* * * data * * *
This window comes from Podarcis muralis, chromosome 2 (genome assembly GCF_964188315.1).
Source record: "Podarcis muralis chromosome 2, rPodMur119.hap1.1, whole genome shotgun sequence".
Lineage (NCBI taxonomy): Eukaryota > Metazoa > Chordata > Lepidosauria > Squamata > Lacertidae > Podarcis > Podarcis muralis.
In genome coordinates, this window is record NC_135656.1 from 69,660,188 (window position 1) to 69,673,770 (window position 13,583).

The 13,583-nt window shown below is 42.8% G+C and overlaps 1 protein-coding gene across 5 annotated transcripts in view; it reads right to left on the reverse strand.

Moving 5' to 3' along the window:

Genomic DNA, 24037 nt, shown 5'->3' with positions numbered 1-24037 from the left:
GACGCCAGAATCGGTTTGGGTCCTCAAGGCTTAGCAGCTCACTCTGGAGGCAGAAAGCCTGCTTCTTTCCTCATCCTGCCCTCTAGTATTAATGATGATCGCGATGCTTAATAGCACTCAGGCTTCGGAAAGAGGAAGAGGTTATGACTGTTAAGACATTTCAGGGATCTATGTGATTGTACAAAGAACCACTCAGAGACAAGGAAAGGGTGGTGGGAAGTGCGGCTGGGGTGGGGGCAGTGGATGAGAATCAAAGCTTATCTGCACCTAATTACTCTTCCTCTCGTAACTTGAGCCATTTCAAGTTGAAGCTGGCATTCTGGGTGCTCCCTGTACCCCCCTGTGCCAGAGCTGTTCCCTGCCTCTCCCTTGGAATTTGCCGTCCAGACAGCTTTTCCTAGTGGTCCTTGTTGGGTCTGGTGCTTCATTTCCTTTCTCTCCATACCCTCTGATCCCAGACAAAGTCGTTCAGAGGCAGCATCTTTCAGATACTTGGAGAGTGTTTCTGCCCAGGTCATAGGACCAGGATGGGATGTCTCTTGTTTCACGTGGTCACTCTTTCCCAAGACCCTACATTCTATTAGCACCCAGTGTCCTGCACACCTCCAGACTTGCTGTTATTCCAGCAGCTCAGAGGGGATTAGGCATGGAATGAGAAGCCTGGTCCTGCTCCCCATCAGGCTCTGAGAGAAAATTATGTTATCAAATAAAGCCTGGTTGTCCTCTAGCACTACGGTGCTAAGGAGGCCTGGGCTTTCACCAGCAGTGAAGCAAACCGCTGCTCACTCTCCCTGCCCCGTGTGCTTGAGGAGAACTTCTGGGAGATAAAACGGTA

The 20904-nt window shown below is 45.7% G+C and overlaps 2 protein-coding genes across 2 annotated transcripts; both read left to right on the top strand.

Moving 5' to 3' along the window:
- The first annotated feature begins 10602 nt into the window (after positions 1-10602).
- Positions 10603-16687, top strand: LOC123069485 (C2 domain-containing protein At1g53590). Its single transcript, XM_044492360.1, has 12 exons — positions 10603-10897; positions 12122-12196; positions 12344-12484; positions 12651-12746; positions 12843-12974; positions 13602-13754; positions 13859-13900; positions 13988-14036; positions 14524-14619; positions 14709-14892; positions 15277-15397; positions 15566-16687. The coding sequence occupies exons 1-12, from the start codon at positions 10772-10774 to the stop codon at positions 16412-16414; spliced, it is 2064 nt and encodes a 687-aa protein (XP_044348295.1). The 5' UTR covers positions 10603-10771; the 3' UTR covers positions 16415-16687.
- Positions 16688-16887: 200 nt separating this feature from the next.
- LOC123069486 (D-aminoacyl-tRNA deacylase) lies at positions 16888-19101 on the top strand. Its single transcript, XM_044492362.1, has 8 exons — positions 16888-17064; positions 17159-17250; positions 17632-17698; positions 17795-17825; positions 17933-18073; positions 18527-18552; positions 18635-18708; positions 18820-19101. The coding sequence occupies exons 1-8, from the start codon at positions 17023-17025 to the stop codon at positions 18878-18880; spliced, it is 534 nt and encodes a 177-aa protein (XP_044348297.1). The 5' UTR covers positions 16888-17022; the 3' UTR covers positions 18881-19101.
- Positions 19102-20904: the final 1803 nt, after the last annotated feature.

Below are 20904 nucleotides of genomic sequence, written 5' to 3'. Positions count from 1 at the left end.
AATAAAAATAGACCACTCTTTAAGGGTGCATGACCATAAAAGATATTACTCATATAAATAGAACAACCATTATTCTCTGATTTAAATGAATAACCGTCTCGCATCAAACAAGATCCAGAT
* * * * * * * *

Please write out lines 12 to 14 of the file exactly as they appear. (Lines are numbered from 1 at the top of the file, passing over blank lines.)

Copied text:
- Positions 10603-16687, top strand: LOC123069485 (C2 domain-containing protein At1g53590). Its single transcript, XM_044492360.1, has 12 exons — positions 10603-10897; positions 12122-12196; positions 12344-12484; positions 12651-12746; positions 12843-12974; positions 13602-13754; positions 13859-13900; positions 13988-14036; positions 14524-14619; positions 14709-14892; positions 15277-15397; positions 15566-16687. The coding sequence occupies exons 1-12, from the start codon at positions 10772-10774 to the stop codon at positions 16412-16414; spliced, it is 2064 nt and encodes a 687-aa protein (XP_044348295.1). The 5' UTR covers positions 10603-10771; the 3' UTR covers positions 16415-16687.
- Positions 16688-16887: 200 nt separating this feature from the next.
- LOC123069486 (D-aminoacyl-tRNA deacylase) lies at positions 16888-19101 on the top strand. Its single transcript, XM_044492362.1, has 8 exons — positions 16888-17064; positions 17159-17250; positions 17632-17698; positions 17795-17825; positions 17933-18073; positions 18527-18552; positions 18635-18708; positions 18820-19101. The coding sequence occupies exons 1-8, from the start codon at positions 17023-17025 to the stop codon at positions 18878-18880; spliced, it is 534 nt and encodes a 177-aa protein (XP_044348297.1). The 5' UTR covers positions 16888-17022; the 3' UTR covers positions 18881-19101.